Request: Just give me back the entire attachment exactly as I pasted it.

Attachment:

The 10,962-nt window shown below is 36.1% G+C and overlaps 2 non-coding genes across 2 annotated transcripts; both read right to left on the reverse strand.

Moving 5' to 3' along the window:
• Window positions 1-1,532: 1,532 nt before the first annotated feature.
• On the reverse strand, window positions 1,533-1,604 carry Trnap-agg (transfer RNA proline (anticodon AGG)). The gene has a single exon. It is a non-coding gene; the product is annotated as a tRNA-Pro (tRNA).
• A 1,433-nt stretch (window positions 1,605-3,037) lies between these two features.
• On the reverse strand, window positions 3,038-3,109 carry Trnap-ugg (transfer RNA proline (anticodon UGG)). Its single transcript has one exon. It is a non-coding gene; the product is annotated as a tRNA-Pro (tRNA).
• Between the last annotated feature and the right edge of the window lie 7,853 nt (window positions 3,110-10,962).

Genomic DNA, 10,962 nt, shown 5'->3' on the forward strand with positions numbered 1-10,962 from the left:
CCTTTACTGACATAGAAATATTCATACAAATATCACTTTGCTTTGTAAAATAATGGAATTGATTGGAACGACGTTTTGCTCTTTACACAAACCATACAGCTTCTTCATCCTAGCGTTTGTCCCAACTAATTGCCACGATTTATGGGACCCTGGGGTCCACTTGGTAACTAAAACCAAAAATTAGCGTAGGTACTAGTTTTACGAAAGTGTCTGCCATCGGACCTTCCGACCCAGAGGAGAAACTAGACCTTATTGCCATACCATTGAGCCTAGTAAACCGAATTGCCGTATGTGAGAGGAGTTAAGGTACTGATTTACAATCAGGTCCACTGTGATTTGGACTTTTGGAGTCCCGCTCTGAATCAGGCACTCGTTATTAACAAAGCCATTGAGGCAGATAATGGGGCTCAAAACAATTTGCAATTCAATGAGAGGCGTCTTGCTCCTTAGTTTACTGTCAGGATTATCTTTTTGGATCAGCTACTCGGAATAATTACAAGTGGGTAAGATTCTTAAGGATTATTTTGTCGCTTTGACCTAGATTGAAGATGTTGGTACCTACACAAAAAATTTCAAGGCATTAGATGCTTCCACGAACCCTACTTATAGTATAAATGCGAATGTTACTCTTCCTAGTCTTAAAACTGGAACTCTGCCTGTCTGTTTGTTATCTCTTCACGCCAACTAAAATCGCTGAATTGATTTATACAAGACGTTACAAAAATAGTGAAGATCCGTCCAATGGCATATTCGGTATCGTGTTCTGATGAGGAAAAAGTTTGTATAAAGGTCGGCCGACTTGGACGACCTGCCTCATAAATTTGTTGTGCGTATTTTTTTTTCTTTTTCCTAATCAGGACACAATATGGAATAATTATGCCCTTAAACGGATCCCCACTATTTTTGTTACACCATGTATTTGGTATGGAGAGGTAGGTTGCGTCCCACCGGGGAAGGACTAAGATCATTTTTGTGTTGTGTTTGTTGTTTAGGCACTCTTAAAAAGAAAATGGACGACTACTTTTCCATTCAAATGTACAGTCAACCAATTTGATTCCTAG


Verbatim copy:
The 10,962-nt window shown below is 36.1% G+C and overlaps 2 non-coding genes across 2 annotated transcripts; both read right to left on the reverse strand.

Moving 5' to 3' along the window:
• Window positions 1-1,532: 1,532 nt before the first annotated feature.
• On the reverse strand, window positions 1,533-1,604 carry Trnap-agg (transfer RNA proline (anticodon AGG)). The gene has a single exon. It is a non-coding gene; the product is annotated as a tRNA-Pro (tRNA).
• A 1,433-nt stretch (window positions 1,605-3,037) lies between these two features.
• On the reverse strand, window positions 3,038-3,109 carry Trnap-ugg (transfer RNA proline (anticodon UGG)). Its single transcript has one exon. It is a non-coding gene; the product is annotated as a tRNA-Pro (tRNA).
• Between the last annotated feature and the right edge of the window lie 7,853 nt (window positions 3,110-10,962).

Genomic DNA, 10,962 nt, shown 5'->3' on the forward strand with positions numbered 1-10,962 from the left:
CCTTTACTGACATAGAAATATTCATACAAATATCACTTTGCTTTGTAAAATAATGGAATTGATTGGAACGACGTTTTGCTCTTTACACAAACCATACAGCTTCTTCATCCTAGCGTTTGTCCCAACTAATTGCCACGATTTATGGGACCCTGGGGTCCACTTGGTAACTAAAACCAAAAATTAGCGTAGGTACTAGTTTTACGAAAGTGTCTGCCATCGGACCTTCCGACCCAGAGGAGAAACTAGACCTTATTGCCATACCATTGAGCCTAGTAAACCGAATTGCCGTATGTGAGAGGAGTTAAGGTACTGATTTACAATCAGGTCCACTGTGATTTGGACTTTTGGAGTCCCGCTCTGAATCAGGCACTCGTTATTAACAAAGCCATTGAGGCAGATAATGGGGCTCAAAACAATTTGCAATTCAATGAGAGGCGTCTTGCTCCTTAGTTTACTGTCAGGATTATCTTTTTGGATCAGCTACTCGGAATAATTACAAGTGGGTAAGATTCTTAAGGATTATTTTGTCGCTTTGACCTAGATTGAAGATGTTGGTACCTACACAAAAAATTTCAAGGCATTAGATGCTTCCACGAACCCTACTTATAGTATAAATGCGAATGTTACTCTTCCTAGTCTTAAAACTGGAACTCTGCCTGTCTGTTTGTTATCTCTTCACGCCAACTAAAATCGCTGAATTGATTTATACAAGACGTTACAAAAATAGTGAAGATCCGTCCAATGGCATATTCGGTATCGTGTTCTGATGAGGAAAAAGTTTGTATAAAGGTCGGCCGACTTGGACGACCTGCCTCATAAATTTGTTGTGCGTATTTTTTTTTCTTTTTCCTAATCAGGACACAATATGGAATAATTATGCCCTTAAACGGATCCCCACTATTTTTGTTACACCATGTATTTGGTATGGAGAGGTAGGTTGCGTCCCACCGGGGAAGGACTAAGATCATTTTTGTGTTGTGTTTGTTGTTTAGGCACTCTTAAAAAGAAAATGGACGACTACTTTTCCATTCAAATGTACAGTCAACCAATTTGATTCCTAG